Naming conventions

Data (like numbers, text, or date) or instances of a Type (say, Type: Customer), are stored as Values in ManyWho. Values, once created, are available to be used by all Flows within a tenant, making you more efficient and saving time. A single tenant can have hundreds of Values, shared between hundreds or even thousands of Flows. It is important you follow a naming convention, to make it easy to find specific Values in the future, to understand what a Value contains, and also to avoid naming collisions.

We recommend the following best practices:

  • Use descriptive names, that include a hint as to what the Value contains, or what its intended use is.
  • Stick to a single naming convention.

String, Content, Password, Boolean, Number
  • For Values that will not change during the lifecycle of Flows, include the content category (or what kind of Value it is) in the name.

Example 1: For a fixed Value that will be used to set the Status of a Task in Salesforce, set the Value name as Status: In Progress. This will help fellow Flow builders recognize that this Value is a status of some kind. If the fixed Value is later used with an Object or List, the category is usually the same as the property that will be assigned. For example, Task Object in Salesforce has a property/field called Status.

Example 2: If you have a Value that will store validation alerts, call the Value Validation Alert. For subsequent Values that will hold the various alert messages, use notation similar to this: Validation Alert:Payment Required, and so on.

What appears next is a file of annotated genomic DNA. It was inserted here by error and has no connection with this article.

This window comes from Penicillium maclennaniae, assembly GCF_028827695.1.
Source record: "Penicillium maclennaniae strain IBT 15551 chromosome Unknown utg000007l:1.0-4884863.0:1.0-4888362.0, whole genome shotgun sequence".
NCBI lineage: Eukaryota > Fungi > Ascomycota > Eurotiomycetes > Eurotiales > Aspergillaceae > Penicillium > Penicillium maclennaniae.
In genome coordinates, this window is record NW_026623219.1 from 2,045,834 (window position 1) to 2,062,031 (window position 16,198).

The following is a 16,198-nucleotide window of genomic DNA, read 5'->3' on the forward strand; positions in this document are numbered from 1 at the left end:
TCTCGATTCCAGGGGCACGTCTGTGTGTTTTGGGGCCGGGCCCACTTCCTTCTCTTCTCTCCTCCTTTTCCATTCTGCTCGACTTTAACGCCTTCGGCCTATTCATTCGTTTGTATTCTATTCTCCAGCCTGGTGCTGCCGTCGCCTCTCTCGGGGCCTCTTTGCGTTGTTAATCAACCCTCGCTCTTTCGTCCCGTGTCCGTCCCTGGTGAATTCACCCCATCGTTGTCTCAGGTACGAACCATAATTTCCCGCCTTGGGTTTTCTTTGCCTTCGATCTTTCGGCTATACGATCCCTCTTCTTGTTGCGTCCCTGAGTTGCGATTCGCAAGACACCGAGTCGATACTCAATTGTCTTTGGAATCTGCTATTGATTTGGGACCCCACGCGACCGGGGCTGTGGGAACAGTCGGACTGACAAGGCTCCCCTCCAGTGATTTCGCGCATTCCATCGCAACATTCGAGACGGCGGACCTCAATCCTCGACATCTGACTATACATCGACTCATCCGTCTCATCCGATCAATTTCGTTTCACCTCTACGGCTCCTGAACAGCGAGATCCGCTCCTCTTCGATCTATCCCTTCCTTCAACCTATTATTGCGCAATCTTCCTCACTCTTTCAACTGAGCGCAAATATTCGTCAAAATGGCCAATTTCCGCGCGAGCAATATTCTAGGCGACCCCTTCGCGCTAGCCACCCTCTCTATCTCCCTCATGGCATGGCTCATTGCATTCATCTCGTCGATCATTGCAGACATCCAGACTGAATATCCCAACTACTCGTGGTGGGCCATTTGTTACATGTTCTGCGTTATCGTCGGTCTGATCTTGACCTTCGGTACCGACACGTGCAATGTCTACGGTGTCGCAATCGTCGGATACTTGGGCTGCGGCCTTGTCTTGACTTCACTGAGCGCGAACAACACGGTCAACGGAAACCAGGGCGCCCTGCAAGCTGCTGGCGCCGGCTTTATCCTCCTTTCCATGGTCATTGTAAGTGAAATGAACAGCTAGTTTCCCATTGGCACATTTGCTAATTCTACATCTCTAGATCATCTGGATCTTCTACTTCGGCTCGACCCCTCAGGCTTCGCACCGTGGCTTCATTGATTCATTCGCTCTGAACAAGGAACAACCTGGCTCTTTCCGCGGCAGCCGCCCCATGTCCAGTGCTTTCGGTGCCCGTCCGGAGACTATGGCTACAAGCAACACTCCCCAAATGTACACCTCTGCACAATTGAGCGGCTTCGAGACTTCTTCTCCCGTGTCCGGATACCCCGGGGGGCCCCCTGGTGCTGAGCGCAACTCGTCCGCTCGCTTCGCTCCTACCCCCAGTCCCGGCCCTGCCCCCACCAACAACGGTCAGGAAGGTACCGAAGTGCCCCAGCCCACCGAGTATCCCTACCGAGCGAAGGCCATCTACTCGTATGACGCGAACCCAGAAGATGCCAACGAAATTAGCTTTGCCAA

• Include a short summary in the Value name.

Example 1: If you are creating a Value that will store the body of an email message, call the Value Email Body:Registration Complete Notification.


Object, List
  • When creating the first Value for the Type, give it the same name as the Type. An Object Value of Type: Contact, should be called Contact, a List Value of Type: Contact should be called Contacts, and so on.
  • If you have more Values of the same type, use a notation that denotes a category.

Example 1: An Object Value of Type: Contact that will hold information about the spouse of a Contact, should be called Contact:Spouse. A List Value that contains information about the dependents of a Contact, should be called Contacts:Marketing.


Picklists

When building Salesforce Flows, you may need to create picklists. To do this, you create a Type called ‘Picklist’ or ‘Dropdown’. This Type is re-used for all picklists; so the naming convention is a little different.

  • For the List Value holding the picklist data, use the notation Type:category.

Example 1: A List Value, holding a list of countries, is named Picklist:Countries.

  • For the Object Value holding the selected picklist entry, use the notation Type:category:selected purpose.

Example 1:  If you select a country from Picklist:Countries, the Object Value holding the selection is called Picklist:Country:Selected Primary Residence.

  • If there are any fixed Values related to these selections (for example, you have a decision based on a selected picklist entry), use the notation Category:Content.

Example 1: Country:USA (This assumes that your Picklist or Dropdown Type contains the standard Label/Value properties (as you find with HTML5 options). If the Type has more properties, modify the notation to Category.Property:content. For example, if you are categorizing countries, the Value would be named Country.Category:North America.


Check out the ManyWho glossary for a definition of terms and key concepts that appear in the ManyWho website, Drawing Tool, technical documentation, blogs, and marketing communications.